I’m a bit slow in posting this, but last Friday I heard this interesting interview with John McCrea of the band “Cake” on NPR’s All Things Considered. This part caught my attention: the host, Melissa Block, noted that Cake’s album “Showroom of Compassion” debuted on the Billboard 200 chart at No. 1â€”the catch being that it was the lowest No. 1 ever.
BLOCK: [W]hat does that tell you about where the music industry is right now and what the, you know, what the future of recorded music is?
McCREA: Oh, I’m very pessimistic about it. You know, can you put food on your table with music? Probably not. I think I see music as a really great hobby for most people in five or 10 years.
I think there will always be a level of, like, Lady Gaga and, you know, that sort of celebrity artist. But I don’t know, like, the middle class of music. I see everybody I know, who I think, you know, some of them really important artists, are studying how to do other jobs.
This supports an important point: the standard incentive story we tend to bat around in U.S. copyright and patent circles is more complicated than it’s typically given credit for.
I often have fun on the first day of my Copyrights class, as I suppose many IP professors do, talking about the standard utilitarian rationale for copyrightâ€”that it’s necessary in order to incentivize authors to createâ€”and then immediately deflating it, at least in part. Obviously it’s not the case that without copyright there would be no creative works. There were plenty of them before copyright, and lots of people produce lots of stuff now without any expectation of remuneration. The idea is that copyright produces some additional number of works at the margin. There’s a line of scholarship currently being written in this vein demonstrating the various motives even successful authors and artists tend to have (to say nothing of professors) in creating something, of which financial rewards may for some be only a small part.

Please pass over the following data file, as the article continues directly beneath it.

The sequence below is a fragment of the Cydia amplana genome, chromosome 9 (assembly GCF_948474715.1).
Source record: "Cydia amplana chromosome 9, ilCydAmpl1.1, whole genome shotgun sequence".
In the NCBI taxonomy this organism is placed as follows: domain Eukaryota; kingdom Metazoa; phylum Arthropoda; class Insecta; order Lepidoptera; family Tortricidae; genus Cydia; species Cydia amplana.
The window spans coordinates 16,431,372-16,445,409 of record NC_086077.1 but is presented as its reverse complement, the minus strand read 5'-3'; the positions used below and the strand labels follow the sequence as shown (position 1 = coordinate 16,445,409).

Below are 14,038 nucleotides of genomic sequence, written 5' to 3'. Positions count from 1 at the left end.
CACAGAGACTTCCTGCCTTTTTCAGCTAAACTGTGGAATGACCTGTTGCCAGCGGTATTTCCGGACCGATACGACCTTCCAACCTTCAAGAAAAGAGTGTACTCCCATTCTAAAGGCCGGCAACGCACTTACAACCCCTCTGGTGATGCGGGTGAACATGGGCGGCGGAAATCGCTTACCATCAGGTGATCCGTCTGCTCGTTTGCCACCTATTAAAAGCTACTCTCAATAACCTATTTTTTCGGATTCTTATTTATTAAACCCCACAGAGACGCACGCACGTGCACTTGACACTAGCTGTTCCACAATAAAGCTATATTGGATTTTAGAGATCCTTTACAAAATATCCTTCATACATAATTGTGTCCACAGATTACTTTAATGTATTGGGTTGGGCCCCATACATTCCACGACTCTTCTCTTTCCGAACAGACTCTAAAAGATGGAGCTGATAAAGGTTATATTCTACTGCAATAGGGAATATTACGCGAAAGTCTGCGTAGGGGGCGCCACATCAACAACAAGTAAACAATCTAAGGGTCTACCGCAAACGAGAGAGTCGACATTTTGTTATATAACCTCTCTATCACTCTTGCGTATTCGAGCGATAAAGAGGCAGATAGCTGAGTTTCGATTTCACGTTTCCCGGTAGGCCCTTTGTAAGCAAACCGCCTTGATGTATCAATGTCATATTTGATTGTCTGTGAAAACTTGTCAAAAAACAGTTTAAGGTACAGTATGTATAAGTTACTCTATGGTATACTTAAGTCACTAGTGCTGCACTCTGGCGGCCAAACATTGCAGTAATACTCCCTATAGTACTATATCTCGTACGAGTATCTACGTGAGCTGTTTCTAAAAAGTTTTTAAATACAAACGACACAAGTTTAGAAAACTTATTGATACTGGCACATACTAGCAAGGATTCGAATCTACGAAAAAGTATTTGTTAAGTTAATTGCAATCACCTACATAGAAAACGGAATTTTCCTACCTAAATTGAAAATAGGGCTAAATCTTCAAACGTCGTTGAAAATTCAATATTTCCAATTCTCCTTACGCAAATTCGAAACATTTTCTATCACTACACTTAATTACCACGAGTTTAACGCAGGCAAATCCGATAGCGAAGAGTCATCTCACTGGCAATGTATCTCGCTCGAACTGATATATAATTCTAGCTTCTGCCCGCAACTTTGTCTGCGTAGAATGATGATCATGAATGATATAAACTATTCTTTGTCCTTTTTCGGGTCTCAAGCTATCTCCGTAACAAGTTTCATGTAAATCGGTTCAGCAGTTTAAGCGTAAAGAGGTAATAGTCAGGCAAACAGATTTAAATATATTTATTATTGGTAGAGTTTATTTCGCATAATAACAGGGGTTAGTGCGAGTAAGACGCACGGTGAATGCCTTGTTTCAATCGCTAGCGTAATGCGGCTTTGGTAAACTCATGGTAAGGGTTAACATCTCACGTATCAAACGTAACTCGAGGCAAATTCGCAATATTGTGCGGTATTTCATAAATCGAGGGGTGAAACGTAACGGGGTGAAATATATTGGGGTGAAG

But adding epicycles on epicycles, even authors who might originally produce works without much expectation of financial reward nevertheless will find it difficult to keep producing without it. That is the point that I think the McCrea excerpt demonstrates. There’s only so long you can live as a starving artist before you have to, well, spend some substantial chunk of your time doing non-artist things, like waiting tables. And that’s just the archetypal single-artist model. There are works that are probably impossible to create without the promise of required remuneration, such as large-scale film production or video games. And we’re not even talking about distribution, which, while cheaper now than it once was, is still far from costless. I therefore think that while the “authors have a lot of different motives to create” literature is interesting, its policy implications are somewhat limited, at least until we know more about the role of compelled compensation to the whole system.